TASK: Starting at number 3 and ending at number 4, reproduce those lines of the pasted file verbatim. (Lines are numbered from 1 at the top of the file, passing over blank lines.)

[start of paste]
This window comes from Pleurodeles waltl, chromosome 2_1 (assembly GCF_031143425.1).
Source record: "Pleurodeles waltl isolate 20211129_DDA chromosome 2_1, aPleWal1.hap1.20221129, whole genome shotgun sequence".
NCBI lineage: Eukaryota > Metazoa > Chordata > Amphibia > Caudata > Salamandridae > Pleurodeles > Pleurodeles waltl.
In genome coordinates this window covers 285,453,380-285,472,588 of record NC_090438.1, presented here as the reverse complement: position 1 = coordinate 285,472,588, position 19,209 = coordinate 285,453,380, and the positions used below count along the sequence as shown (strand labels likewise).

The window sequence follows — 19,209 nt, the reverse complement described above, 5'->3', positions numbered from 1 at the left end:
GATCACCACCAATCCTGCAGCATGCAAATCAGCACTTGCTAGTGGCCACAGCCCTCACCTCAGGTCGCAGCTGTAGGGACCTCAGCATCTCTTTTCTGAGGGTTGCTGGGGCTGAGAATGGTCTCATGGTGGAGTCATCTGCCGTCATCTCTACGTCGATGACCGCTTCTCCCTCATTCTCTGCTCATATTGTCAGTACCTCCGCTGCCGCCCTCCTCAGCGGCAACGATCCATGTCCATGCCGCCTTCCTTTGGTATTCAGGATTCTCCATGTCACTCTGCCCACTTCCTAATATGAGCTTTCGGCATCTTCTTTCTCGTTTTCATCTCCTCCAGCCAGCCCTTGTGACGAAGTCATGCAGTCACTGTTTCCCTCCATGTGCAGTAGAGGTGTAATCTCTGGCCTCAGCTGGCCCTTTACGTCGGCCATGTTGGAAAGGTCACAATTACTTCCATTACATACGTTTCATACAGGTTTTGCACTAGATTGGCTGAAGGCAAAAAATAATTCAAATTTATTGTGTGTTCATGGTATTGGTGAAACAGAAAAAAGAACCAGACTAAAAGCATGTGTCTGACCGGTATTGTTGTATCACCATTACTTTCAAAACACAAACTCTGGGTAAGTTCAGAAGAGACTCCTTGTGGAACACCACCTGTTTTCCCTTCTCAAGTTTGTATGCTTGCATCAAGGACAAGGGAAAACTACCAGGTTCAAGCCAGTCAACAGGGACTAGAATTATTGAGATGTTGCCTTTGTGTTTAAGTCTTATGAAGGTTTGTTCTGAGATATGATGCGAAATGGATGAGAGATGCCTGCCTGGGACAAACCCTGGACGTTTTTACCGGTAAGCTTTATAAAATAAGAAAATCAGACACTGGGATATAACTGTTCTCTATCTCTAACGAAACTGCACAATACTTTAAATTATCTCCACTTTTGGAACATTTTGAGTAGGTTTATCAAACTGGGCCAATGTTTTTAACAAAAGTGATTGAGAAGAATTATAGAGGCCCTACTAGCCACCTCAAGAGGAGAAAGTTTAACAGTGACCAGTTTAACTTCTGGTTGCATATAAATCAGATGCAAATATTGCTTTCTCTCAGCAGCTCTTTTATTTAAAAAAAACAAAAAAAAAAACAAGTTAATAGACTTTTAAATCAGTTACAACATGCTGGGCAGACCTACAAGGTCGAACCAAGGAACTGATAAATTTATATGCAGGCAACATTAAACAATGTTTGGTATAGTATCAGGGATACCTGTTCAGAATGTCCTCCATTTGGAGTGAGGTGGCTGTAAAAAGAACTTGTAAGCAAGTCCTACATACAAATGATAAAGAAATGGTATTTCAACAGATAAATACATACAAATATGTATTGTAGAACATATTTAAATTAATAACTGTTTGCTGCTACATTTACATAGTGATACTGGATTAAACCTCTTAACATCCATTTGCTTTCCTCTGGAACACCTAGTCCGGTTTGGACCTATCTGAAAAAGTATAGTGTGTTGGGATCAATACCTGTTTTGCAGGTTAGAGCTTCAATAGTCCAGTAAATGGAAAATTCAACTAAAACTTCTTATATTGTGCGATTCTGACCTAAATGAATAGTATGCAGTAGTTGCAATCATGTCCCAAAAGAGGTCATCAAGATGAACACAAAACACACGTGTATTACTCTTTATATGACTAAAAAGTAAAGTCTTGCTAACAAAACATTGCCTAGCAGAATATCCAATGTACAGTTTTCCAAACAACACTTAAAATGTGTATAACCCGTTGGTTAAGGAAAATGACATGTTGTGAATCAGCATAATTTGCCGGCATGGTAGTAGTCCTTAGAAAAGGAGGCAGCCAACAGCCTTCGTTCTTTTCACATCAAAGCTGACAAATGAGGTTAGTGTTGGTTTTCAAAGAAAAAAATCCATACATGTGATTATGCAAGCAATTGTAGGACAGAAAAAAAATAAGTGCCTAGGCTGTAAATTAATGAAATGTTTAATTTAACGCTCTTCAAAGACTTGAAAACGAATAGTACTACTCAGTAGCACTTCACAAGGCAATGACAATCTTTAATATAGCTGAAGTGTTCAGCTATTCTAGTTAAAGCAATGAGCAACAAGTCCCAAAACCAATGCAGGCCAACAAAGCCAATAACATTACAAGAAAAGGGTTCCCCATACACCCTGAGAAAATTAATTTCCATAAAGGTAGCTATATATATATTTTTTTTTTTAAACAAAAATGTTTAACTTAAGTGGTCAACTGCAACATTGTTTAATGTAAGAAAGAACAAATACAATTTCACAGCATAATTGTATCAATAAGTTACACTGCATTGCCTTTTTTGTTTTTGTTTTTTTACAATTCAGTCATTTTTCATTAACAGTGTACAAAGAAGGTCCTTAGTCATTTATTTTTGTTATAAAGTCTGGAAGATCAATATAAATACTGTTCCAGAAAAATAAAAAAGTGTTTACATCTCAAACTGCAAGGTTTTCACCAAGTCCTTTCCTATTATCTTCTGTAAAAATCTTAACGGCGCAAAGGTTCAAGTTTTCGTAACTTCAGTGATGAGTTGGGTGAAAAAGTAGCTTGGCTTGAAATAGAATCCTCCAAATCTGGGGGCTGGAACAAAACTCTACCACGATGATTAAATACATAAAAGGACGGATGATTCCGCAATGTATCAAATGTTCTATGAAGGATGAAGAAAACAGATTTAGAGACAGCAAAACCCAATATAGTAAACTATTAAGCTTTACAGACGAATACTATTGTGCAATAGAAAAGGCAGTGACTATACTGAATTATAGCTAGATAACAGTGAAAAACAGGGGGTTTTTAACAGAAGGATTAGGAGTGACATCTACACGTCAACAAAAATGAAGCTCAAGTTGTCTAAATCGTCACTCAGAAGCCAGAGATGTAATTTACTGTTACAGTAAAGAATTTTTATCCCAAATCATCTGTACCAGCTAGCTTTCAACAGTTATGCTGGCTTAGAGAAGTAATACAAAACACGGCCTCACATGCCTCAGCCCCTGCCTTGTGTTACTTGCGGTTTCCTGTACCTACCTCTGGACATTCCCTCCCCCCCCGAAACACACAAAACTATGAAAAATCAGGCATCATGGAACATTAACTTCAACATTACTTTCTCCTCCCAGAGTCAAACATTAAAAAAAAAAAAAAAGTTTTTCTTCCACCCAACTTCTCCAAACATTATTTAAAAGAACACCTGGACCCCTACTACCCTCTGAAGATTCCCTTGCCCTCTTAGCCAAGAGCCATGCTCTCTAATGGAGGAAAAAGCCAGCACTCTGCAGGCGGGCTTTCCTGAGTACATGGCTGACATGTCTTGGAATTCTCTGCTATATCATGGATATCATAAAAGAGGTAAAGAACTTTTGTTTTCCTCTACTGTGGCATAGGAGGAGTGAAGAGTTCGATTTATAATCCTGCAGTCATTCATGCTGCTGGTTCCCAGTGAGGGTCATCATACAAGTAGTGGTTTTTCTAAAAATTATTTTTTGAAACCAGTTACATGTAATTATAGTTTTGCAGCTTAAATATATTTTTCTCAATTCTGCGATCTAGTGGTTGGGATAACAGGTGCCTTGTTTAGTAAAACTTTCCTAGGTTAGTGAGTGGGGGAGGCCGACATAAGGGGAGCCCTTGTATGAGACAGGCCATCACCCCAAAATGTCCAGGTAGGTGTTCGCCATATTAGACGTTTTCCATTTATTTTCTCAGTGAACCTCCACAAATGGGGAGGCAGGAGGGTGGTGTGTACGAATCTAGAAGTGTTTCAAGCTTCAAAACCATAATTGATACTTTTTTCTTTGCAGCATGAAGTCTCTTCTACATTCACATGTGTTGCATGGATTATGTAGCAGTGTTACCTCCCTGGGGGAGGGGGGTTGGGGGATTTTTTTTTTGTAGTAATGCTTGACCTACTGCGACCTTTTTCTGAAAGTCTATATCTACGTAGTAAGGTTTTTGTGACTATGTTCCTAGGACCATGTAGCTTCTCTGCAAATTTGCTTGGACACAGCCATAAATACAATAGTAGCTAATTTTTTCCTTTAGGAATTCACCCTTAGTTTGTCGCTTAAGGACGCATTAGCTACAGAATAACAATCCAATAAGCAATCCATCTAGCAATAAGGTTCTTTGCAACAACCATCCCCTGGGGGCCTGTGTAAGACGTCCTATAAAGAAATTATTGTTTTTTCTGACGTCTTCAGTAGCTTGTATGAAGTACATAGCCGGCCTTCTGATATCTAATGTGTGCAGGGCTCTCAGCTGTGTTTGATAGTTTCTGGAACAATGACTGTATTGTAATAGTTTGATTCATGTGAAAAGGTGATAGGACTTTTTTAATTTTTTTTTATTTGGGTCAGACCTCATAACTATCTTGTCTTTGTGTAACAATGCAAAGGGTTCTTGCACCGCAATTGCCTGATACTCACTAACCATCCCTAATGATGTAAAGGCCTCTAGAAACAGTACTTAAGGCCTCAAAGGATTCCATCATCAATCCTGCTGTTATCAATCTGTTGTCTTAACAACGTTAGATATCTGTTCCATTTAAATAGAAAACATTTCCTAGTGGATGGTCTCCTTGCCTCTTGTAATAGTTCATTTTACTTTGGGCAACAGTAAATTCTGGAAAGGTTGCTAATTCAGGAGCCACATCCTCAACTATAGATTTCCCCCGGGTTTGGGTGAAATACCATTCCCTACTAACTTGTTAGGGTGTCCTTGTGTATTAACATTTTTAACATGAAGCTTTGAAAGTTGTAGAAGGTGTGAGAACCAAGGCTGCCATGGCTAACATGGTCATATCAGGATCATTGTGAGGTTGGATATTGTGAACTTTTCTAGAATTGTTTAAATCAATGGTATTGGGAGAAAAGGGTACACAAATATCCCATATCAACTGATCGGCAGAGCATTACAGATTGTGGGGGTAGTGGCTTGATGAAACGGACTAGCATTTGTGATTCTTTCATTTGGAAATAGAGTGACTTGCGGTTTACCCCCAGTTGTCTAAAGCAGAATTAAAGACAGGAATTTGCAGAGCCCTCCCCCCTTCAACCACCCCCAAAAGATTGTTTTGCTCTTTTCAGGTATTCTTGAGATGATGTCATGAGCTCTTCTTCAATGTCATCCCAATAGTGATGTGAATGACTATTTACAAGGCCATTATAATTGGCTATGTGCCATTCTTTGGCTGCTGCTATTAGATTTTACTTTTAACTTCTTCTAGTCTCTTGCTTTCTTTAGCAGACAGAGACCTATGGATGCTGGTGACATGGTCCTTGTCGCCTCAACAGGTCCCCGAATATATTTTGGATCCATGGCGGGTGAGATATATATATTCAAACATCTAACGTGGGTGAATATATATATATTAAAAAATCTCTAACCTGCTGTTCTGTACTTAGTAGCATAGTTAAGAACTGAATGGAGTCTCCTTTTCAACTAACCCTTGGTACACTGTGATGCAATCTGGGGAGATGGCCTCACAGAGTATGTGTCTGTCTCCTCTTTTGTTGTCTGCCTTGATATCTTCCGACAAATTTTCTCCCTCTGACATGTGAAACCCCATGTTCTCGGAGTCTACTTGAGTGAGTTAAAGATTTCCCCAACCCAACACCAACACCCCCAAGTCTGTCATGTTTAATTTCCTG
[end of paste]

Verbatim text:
NCBI lineage: Eukaryota > Metazoa > Chordata > Amphibia > Caudata > Salamandridae > Pleurodeles > Pleurodeles waltl.
In genome coordinates this window covers 285,453,380-285,472,588 of record NC_090438.1, presented here as the reverse complement: position 1 = coordinate 285,472,588, position 19,209 = coordinate 285,453,380, and the positions used below count along the sequence as shown (strand labels likewise).